'Password' no longer the internet's worst password

By admin
22 January 2014

The number sequence "123456" has overtaken "password" as the most common worst password among Internet users, an online security firm says.

Releasing its annual Worst Passwords list, SplashData said it was the first time "password" had lost its number-one position, changing places with its numerical rival.

In third place was "12345678," unchanged from 2012, while "qwerty" and "abc123" came in fourth and fifth -- and "iloveyou" climbed two spots to number nine.

Swinging the results, SplashData said, was a major security breach involving Adobe software that laid bare the widespread use of weak passwords among users of such Adobe products as Photoshop.

"Seeing passwords like 'adobe123' and 'photoshop' on this list (for the first time) offers a good reminder not to base your password on the name of the website or application you are accessing," said SplashData chief executive Morgan Slain, whose company markets password management apps.

Like other password experts, SplashData encouraged Internet users to opt for "passphrases" -- a bunch of random words, numbers and characters, like "smiles_like_skip?" -- that are easy to remember, but harder for online scam artists to crack.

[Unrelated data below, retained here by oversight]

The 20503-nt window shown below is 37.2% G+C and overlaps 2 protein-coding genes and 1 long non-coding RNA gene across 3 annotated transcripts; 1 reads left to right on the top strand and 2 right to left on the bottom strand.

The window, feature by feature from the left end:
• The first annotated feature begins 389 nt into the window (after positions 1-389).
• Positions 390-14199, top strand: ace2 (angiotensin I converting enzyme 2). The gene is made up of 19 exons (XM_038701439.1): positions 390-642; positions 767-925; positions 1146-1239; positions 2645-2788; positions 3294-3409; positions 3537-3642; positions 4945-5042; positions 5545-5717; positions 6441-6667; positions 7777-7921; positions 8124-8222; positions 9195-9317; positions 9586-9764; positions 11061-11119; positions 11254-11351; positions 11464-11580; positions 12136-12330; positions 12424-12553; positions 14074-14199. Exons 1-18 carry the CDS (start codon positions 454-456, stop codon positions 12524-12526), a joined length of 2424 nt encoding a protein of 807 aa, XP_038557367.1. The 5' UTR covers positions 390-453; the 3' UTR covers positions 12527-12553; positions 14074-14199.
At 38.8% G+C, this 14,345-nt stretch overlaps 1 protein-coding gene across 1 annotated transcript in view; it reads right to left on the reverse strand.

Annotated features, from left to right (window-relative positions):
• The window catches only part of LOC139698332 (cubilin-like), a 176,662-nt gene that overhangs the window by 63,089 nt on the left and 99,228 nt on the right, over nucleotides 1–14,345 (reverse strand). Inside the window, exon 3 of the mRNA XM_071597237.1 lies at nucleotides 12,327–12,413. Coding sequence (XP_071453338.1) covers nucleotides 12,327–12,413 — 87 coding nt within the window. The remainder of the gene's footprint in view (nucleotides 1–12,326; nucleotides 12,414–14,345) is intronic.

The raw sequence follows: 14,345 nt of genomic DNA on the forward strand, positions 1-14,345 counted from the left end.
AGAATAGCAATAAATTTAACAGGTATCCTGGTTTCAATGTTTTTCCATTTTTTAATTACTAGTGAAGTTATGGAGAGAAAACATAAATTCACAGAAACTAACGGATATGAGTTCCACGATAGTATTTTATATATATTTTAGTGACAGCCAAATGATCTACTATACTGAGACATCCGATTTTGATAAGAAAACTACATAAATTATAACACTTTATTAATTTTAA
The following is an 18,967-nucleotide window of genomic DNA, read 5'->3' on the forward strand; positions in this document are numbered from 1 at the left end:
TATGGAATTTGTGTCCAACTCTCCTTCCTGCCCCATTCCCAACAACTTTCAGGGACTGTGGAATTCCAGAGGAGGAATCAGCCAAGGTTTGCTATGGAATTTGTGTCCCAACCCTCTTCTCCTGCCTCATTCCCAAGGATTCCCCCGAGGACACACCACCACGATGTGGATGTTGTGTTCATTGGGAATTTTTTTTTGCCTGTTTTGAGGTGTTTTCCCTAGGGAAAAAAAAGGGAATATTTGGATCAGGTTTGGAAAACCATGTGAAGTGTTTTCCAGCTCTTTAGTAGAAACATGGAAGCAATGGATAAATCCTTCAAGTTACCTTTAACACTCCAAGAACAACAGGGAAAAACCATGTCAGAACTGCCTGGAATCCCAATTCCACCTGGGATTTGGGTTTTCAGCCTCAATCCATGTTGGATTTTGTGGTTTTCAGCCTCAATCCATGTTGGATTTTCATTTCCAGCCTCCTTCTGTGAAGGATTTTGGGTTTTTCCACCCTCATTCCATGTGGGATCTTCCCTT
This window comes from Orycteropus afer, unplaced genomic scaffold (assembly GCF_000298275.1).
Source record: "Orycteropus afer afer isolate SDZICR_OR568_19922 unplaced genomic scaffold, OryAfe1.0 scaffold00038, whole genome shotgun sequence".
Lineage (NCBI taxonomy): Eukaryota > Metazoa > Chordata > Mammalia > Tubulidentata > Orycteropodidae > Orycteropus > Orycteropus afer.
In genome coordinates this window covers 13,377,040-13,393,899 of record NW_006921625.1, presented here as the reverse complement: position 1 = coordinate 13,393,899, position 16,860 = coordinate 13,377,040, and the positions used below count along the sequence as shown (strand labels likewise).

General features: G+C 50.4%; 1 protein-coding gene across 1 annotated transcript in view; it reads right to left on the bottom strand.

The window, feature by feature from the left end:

Need help keeping track of your passwords? There's an app for that! Check out Keeper, which you can download to your smart phone free at the iTunes App Store and Google Play.

What with your various email accounts and social media profiles, keeping track of all those passwords can become a nightmare. But if you have Keeper, all you need to remember is one.  This app lets you store all your passwords in one place, protected with your “master password”. Worried about people being able to hack into all your personal data on the app? Not to worry – there is a “self-destruct” feature you can activate, which will automatically erase all of your data after five incorrect login attempts. Another handy feature is the password generator, which you can use to come with new passwords when you run out of options for new accounts.

- Kirstin Buick and Sapa

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